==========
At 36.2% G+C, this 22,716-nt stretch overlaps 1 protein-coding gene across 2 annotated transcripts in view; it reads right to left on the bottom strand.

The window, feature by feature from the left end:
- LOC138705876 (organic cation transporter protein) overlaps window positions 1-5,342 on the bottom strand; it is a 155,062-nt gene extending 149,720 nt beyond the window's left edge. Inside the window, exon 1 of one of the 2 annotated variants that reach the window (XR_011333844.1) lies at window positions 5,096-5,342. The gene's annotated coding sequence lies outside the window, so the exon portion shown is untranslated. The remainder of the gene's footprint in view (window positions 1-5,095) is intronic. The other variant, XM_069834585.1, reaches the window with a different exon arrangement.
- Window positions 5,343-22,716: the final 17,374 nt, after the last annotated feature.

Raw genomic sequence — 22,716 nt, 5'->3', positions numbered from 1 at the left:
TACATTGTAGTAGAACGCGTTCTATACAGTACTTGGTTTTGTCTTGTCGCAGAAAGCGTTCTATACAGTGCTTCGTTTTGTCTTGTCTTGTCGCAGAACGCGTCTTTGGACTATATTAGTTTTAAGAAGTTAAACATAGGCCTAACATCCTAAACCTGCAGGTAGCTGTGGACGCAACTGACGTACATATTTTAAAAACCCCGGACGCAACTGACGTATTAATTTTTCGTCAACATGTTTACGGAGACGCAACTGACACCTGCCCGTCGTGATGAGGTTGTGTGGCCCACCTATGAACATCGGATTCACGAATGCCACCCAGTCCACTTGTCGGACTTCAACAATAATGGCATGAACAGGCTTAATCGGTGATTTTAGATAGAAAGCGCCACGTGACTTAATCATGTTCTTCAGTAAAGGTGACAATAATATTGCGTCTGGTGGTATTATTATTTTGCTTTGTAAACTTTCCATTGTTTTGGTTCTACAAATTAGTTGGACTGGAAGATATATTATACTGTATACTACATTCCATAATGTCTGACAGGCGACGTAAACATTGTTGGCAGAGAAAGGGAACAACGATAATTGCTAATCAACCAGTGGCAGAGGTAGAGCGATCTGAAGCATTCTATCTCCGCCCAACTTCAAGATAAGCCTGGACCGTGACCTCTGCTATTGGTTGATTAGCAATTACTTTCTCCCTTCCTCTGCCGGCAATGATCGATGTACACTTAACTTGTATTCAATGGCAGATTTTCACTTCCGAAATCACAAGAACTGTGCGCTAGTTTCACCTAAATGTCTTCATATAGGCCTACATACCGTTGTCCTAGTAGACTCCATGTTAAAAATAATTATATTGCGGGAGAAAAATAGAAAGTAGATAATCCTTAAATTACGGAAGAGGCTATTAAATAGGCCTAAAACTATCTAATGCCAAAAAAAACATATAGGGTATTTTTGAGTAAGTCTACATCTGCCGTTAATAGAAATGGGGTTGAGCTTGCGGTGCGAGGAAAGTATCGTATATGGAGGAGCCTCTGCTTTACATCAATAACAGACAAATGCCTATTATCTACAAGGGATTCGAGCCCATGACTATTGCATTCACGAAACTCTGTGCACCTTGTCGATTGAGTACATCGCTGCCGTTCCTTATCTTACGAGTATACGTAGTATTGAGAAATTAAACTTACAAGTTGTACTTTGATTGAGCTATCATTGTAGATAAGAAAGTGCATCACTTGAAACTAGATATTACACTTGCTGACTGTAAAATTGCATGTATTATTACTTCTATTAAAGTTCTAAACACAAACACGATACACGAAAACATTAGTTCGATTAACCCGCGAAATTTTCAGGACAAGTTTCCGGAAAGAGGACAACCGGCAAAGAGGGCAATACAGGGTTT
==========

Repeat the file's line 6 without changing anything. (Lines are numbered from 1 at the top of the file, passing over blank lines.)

TACATTGTAGTAGAACGCGTTCTATACAGTACTTGGTTTTGTCTTGTCGCAGAAAGCGTTCTATACAGTGCTTCGTTTTGTCTTGTCTTGTCGCAGAACGCGTCTTTGGACTATATTAGTTTTAAGAAGTTAAACATAGGCCTAACATCCTAAACCTGCAGGTAGCTGTGGACGCAACTGACGTACATATTTTAAAAACCCCGGACGCAACTGACGTATTAATTTTTCGTCAACATGTTTACGGAGACGCAACTGACACCTGCCCGTCGTGATGAGGTTGTGTGGCCCACCTATGAACATCGGATTCACGAATGCCACCCAGTCCACTTGTCGGACTTCAACAATAATGGCATGAACAGGCTTAATCGGTGATTTTAGATAGAAAGCGCCACGTGACTTAATCATGTTCTTCAGTAAAGGTGACAATAATATTGCGTCTGGTGGTATTATTATTTTGCTTTGTAAACTTTCCATTGTTTTGGTTCTACAAATTAGTTGGACTGGAAGATATATTATACTGTATACTACATTCCATAATGTCTGACAGGCGACGTAAACATTGTTGGCAGAGAAAGGGAACAACGATAATTGCTAATCAACCAGTGGCAGAGGTAGAGCGATCTGAAGCATTCTATCTCCGCCCAACTTCAAGATAAGCCTGGACCGTGACCTCTGCTATTGGTTGATTAGCAATTACTTTCTCCCTTCCTCTGCCGGCAATGATCGATGTACACTTAACTTGTATTCAATGGCAGATTTTCACTTCCGAAATCACAAGAACTGTGCGCTAGTTTCACCTAAATGTCTTCATATAGGCCTACATACCGTTGTCCTAGTAGACTCCATGTTAAAAATAATTATATTGCGGGAGAAAAATAGAAAGTAGATAATCCTTAAATTACGGAAGAGGCTATTAAATAGGCCTAAAACTATCTAATGCCAAAAAAAACATATAGGGTATTTTTGAGTAAGTCTACATCTGCCGTTAATAGAAATGGGGTTGAGCTTGCGGTGCGAGGAAAGTATCGTATATGGAGGAGCCTCTGCTTTACATCAATAACAGACAAATGCCTATTATCTACAAGGGATTCGAGCCCATGACTATTGCATTCACGAAACTCTGTGCACCTTGTCGATTGAGTACATCGCTGCCGTTCCTTATCTTACGAGTATACGTAGTATTGAGAAATTAAACTTACAAGTTGTACTTTGATTGAGCTATCATTGTAGATAAGAAAGTGCATCACTTGAAACTAGATATTACACTTGCTGACTGTAAAATTGCATGTATTATTACTTCTATTAAAGTTCTAAACACAAACACGATACACGAAAACATTAGTTCGATTAACCCGCGAAATTTTCAGGACAAGTTTCCGGAAAGAGGACAACCGGCAAAGAGGGCAATACAGGGTTT